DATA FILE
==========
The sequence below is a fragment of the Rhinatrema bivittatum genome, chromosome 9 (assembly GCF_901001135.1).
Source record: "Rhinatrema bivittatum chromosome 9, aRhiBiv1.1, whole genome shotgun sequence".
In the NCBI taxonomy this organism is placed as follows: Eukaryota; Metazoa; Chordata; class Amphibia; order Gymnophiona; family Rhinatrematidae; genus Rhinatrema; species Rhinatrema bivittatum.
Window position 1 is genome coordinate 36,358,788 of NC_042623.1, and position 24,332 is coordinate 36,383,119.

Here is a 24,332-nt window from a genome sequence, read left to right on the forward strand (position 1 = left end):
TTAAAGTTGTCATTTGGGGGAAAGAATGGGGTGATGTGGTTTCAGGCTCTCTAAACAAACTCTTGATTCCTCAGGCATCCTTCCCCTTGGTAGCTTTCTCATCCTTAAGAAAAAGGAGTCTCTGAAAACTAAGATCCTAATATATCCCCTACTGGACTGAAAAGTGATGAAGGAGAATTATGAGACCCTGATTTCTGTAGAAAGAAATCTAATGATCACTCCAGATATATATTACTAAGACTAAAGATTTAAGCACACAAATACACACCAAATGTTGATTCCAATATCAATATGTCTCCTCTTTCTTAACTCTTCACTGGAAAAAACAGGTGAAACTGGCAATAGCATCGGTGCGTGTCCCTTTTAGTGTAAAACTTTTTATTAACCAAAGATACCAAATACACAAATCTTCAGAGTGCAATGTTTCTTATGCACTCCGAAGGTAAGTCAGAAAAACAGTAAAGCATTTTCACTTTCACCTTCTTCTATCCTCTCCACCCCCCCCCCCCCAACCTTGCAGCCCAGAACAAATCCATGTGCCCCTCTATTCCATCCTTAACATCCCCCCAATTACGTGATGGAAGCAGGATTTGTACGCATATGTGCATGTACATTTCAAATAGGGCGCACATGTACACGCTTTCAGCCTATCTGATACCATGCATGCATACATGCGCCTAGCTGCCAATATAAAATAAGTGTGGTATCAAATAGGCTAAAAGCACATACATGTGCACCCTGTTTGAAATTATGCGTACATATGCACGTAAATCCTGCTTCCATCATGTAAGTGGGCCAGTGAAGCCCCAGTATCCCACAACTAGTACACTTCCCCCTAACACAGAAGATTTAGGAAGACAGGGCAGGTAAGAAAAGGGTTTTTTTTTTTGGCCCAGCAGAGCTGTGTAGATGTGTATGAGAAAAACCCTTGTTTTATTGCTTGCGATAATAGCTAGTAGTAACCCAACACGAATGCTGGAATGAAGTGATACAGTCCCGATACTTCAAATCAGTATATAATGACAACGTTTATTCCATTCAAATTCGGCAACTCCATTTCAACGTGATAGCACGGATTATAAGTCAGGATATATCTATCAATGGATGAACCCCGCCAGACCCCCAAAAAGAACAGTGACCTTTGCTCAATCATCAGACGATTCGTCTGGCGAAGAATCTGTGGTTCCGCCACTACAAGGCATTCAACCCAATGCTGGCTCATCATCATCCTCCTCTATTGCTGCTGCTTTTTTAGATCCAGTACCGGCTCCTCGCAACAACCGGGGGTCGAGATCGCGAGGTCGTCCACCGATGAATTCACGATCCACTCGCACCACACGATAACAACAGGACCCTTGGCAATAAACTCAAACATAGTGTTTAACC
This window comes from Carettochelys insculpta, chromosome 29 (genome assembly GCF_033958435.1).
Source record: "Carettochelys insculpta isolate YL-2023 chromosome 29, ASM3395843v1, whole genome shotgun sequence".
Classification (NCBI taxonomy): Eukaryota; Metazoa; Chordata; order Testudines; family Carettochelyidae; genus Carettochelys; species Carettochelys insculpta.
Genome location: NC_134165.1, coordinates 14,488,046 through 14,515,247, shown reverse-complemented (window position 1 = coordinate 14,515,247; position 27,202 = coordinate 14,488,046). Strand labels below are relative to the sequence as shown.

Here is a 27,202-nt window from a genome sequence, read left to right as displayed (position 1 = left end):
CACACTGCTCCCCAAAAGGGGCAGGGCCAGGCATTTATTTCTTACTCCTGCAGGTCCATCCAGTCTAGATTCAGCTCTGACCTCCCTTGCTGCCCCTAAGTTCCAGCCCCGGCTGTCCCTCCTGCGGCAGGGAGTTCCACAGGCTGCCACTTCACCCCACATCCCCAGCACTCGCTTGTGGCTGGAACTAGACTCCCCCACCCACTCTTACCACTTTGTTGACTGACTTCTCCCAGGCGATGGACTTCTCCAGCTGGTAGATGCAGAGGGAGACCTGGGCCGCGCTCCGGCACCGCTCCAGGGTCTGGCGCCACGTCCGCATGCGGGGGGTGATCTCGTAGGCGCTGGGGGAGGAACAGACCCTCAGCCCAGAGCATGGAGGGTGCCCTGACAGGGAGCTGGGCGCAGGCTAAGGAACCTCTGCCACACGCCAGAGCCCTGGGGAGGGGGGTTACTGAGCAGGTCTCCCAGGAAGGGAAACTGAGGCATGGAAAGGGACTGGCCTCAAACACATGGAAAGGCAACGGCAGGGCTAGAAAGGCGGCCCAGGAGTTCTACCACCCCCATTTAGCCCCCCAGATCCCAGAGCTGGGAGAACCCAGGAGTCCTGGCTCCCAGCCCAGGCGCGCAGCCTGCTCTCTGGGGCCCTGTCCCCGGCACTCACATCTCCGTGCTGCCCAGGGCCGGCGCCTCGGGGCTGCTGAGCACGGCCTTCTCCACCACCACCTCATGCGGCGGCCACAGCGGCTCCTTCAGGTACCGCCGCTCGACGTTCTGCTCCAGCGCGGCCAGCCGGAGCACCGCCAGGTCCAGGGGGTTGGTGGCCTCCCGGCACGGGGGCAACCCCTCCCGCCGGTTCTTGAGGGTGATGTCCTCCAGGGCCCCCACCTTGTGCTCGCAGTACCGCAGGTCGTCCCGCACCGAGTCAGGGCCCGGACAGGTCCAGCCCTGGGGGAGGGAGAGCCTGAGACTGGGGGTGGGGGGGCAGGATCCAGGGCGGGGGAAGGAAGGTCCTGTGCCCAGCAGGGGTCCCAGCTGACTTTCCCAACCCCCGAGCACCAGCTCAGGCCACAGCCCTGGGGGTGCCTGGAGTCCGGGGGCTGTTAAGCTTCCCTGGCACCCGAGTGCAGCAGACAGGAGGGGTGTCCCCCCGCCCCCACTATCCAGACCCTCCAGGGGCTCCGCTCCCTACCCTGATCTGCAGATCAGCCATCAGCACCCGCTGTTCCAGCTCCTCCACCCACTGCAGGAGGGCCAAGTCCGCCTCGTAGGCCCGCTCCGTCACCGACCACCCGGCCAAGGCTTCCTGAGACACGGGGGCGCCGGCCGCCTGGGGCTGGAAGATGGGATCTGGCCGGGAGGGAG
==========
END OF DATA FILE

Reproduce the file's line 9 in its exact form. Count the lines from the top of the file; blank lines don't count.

Classification (NCBI taxonomy): Eukaryota; Metazoa; Chordata; order Testudines; family Carettochelyidae; genus Carettochelys; species Carettochelys insculpta.